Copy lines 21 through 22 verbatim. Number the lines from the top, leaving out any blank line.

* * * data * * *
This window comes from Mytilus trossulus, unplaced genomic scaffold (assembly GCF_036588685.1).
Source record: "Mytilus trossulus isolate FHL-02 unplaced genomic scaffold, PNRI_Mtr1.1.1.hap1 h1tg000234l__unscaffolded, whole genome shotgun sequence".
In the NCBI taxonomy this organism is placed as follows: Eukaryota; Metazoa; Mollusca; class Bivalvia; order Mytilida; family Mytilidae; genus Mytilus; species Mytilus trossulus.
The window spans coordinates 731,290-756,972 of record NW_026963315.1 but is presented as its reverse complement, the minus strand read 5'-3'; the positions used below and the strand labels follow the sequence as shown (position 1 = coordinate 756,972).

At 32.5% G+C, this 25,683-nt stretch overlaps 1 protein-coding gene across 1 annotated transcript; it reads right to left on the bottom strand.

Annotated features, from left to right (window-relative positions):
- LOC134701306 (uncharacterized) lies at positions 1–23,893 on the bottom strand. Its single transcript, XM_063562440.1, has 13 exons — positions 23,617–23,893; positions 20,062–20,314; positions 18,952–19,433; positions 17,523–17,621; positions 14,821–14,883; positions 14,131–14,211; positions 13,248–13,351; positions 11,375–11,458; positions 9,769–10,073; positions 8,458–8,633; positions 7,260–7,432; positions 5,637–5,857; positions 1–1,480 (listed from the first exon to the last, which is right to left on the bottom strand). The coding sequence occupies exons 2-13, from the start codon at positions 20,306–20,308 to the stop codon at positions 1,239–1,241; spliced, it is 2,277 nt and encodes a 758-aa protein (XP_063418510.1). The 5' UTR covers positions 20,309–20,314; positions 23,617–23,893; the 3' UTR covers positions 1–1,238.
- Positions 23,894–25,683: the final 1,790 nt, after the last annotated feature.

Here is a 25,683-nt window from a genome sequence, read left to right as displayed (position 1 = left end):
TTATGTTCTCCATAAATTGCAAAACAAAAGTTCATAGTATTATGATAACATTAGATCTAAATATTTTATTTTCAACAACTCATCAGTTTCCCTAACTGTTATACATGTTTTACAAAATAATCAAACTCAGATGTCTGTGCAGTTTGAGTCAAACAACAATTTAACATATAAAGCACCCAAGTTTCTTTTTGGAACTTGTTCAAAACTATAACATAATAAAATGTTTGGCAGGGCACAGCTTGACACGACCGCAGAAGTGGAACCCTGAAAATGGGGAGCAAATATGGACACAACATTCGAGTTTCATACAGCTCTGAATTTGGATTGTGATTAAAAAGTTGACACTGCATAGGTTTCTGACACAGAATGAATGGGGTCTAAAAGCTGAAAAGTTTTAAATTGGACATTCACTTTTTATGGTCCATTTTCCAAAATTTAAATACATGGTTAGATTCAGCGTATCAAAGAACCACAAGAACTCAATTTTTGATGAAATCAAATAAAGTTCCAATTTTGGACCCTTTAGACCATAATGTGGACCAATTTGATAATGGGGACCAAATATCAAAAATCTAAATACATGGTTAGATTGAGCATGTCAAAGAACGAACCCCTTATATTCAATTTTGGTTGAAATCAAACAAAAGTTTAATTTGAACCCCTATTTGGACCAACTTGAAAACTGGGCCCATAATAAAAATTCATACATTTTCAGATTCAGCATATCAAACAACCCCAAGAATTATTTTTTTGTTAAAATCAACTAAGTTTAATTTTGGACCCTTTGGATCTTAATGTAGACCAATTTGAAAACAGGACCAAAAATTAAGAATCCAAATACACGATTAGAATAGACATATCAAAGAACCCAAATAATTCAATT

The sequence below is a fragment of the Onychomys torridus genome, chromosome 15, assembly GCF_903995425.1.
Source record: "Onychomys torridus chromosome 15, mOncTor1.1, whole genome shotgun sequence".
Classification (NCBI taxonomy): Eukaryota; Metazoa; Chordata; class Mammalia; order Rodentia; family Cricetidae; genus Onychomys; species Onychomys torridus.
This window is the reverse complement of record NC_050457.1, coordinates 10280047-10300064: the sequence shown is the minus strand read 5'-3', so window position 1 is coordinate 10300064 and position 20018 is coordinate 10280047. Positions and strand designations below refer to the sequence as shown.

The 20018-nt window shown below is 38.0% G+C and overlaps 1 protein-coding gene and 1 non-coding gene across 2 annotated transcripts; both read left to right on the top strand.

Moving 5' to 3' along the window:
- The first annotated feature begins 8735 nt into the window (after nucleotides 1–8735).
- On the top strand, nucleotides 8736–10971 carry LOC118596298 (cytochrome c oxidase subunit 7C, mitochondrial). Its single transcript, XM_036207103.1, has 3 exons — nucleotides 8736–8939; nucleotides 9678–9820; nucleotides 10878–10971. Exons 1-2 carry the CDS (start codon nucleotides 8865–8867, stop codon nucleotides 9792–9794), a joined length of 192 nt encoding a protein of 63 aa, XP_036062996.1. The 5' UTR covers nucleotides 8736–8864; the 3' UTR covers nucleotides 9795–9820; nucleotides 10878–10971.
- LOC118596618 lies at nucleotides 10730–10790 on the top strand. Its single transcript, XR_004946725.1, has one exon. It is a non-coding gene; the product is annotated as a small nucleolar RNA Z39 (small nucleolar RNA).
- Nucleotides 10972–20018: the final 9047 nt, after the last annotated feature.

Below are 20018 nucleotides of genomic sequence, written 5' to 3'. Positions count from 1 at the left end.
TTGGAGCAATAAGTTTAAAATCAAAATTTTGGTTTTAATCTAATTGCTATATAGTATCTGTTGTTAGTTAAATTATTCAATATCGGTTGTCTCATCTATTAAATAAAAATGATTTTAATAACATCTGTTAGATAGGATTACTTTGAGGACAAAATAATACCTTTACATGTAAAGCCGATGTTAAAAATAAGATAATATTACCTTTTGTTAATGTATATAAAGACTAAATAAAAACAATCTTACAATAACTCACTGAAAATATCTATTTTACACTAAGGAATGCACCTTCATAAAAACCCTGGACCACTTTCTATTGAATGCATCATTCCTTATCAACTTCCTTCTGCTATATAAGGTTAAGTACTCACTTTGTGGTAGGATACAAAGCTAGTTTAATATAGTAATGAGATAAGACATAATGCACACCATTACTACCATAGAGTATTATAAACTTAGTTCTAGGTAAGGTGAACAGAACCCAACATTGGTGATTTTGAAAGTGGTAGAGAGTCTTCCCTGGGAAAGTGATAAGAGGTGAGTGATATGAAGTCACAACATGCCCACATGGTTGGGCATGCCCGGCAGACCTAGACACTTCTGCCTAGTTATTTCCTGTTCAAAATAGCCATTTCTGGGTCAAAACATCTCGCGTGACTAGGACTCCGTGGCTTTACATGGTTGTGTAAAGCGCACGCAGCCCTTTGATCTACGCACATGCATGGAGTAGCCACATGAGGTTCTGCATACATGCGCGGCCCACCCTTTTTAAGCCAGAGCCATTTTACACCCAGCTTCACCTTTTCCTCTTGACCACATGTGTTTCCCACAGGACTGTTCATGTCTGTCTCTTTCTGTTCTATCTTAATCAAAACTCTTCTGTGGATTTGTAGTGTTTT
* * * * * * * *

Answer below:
Below are 20018 nucleotides of genomic sequence, written 5' to 3'. Positions count from 1 at the left end.
TTGGAGCAATAAGTTTAAAATCAAAATTTTGGTTTTAATCTAATTGCTATATAGTATCTGTTGTTAGTTAAATTATTCAATATCGGTTGTCTCATCTATTAAATAAAAATGATTTTAATAACATCTGTTAGATAGGATTACTTTGAGGACAAAATAATACCTTTACATGTAAAGCCGATGTTAAAAATAAGATAATATTACCTTTTGTTAATGTATATAAAGACTAAATAAAAACAATCTTACAATAACTCACTGAAAATATCTATTTTACACTAAGGAATGCACCTTCATAAAAACCCTGGACCACTTTCTATTGAATGCATCATTCCTTATCAACTTCCTTCTGCTATATAAGGTTAAGTACTCACTTTGTGGTAGGATACAAAGCTAGTTTAATATAGTAATGAGATAAGACATAATGCACACCATTACTACCATAGAGTATTATAAACTTAGTTCTAGGTAAGGTGAACAGAACCCAACATTGGTGATTTTGAAAGTGGTAGAGAGTCTTCCCTGGGAAAGTGATAAGAGGTGAGTGATATGAAGTCACAACATGCCCACATGGTTGGGCATGCCCGGCAGACCTAGACACTTCTGCCTAGTTATTTCCTGTTCAAAATAGCCATTTCTGGGTCAAAACATCTCGCGTGACTAGGACTCCGTGGCTTTACATGGTTGTGTAAAGCGCACGCAGCCCTTTGATCTACGCACATGCATGGAGTAGCCACATGAGGTTCTGCATACATGCGCGGCCCACCCTTTTTAAGCCAGAGCCATTTTACACCCAGCTTCACCTTTTCCTCTTGACCACATGTGTTTCCCACAGGACTGTTCATGTCTGTCTCTTTCTGTTCTATCTTAATCAAAACTCTTCTGTGGATTTGTAGTGTTTT